The Galaxy S21 is official, gets an overall price drop of $200 | GeekComparison

Samsung’s new smartphones are finally official, so let’s get to know the Galaxy S21 family. The design and specs are in line with what was rumored to be, but the big news today is the price range, which is hopefully a sign that skyrocketing prices are dropping a bit in 2020.

The Galaxy S21 line sees an overall price drop of $200 compared to last year. Previously, Samsung (to be clear) charged $1,000, $1,200, and $1,400 for the S20, S20+, and S20 Ultra, respectively. This year, the S21 will cost $800, the S21+ will cost $1,000 and the Ultra will cost $1,200. See the cheaper models some visible cost savings, but I wouldn’t say it’s enough to justify a $200 drop in price – the price is actually lower. And there’s no arguing with the Ultra model, which still looks just as “Ultra” as it did last year, with a lower price.

Samsung now calls the base model S21 a “value-oriented” device and, like the Note20, changes the S21 to a plastic back for a lower bill of materials. The other two phones are glass and everything supposedly has a “matte finish,” which sounds great for reducing fingerprints.

When it comes to specs, the Galaxy S21 and S21+ are pretty much the same phone inside. They are usually mentioned as a pair in Samsung’s press releases, while the Ultra has exclusive specs and features.

Galaxy S21 Galaxy S21+ Galaxy S21 Ultra
SCREEN 2400×1080 6.2-inch 120Hz (424ppi) OLED 2400×1080 6.7″ 120Hz (393ppi) OLED 3200×1440 6.8″ 120Hz (516ppi) OLED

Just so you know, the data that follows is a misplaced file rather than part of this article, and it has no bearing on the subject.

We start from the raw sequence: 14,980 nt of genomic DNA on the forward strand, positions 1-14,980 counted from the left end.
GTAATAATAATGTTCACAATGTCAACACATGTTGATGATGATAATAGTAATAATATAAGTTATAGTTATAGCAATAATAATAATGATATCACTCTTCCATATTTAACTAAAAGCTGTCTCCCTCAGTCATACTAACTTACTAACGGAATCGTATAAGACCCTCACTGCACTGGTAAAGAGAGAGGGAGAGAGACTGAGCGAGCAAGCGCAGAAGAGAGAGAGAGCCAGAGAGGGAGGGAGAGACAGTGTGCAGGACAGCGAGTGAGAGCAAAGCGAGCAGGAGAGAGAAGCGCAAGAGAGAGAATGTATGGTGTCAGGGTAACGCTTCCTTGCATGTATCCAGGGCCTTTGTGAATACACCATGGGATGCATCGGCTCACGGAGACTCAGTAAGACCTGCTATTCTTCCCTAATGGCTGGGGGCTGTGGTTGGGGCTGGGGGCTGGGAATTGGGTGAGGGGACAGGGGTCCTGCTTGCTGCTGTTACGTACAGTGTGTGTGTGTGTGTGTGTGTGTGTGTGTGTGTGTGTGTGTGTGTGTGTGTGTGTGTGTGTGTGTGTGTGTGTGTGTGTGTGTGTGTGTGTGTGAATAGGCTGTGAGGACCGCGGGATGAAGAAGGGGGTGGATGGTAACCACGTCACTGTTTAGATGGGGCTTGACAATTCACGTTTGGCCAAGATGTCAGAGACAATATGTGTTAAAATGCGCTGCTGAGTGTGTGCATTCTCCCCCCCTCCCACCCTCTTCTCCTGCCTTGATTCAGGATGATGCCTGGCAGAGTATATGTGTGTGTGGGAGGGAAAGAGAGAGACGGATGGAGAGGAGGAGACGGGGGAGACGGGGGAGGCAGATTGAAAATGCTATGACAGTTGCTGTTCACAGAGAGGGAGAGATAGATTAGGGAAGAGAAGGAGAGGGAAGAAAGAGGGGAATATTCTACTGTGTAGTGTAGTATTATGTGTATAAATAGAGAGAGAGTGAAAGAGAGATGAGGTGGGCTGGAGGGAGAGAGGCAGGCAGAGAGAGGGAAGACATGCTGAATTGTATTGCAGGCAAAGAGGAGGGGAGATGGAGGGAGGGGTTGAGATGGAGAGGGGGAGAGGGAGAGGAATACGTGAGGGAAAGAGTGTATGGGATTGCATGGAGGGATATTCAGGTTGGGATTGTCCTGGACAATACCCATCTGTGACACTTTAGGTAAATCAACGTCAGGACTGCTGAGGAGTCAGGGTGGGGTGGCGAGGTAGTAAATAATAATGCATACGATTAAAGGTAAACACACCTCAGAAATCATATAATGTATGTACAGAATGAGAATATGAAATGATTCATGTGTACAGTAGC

OS Android 11 Pie with Samsung One UI
Processor Eight-core, 2.4GHz Qualcomm Snapdragon 888, 5nm
RAM 8GB 8GB 12GB or 16GB
STORAGE 128GB or 256GB 128GB or 256GB 128GB, 256GB or 512GB
NETWORKS 802.11b/g/n/ac/ax, Bluetooth, GPS, NFC (Same) + 6GHz Wi-Fi 6E
5G support sub-6GHz and mmWave sub-6GHz and mmWave sub-6GHz and mmWave
PORTS USB Type-C
BACK CAMERA 12MP main
12MP wide angle
64 MP telephoto (1.06x optical)
12MP main
12MP wide angle
64 MP telephoto (1.06x optical)
108MP main
12MP wide angle
10MP 3x Optical Telephoto
10MP 10x Optical Telephoto
Laser AF
FRONT CAMERA 10MP 10MP 40MP
MATE 151.7×71.2×7.9mm 161.5×75.6×7.8mm 165.1×75.6×8.9mm
WEIGHT 171 grams 202g 229g
BATTERY 4000mAh, 25W charging 4800mAh, 25W charging 5000mAh, 25W charging
START PRICE $799.99 $999.99 $1,199.99
OTHER BENEFITS Wireless charging, on-screen fingerprint sensor. IP68 water and dust resistance

The base model and the S21+

All three phones have a 120Hz display, and new this year is a dynamic refresh rate, which allows the display to adjust the refresh rate based on what’s on the screen. Done right, this should give the phone silky smooth scrolling and animations when needed (and save battery when it doesn’t). Samsung doesn’t give much detail on what it works with, but ideally you’d want a refresh rate of 120Hz for scrolling and other system-generated animations, 60Hz for 60fps games, 24Hz for 24fps movies, and something like 1 Hz while reading static text.

Samsung’s first-generation implementation of this isn’t extreme: on the S20 and S20+, the screen can be adjusted from 120Hz to 48Hz. On the Ultra model, you can slow down to 10 Hz. Last year you could only lock the phone at 120Hz or 60Hz.

A sign of cost savings: The two cheaper models see a drop in resolution from 1440p to 1080p. Android phones have always had tons of pixels left over, and even the worse Plus model still clocks in at a respectable 393ppi. The two phones also get less RAM: 8GB instead of the standard 12GB from last year. The battery is the same on the S21 and S21 Ultra, but the plus model gets a bump from 4500mAh to 4800mAh.

In the United States and other select areas, all phone models are equipped with the new Qualcomm Snapdragon 888 SoC.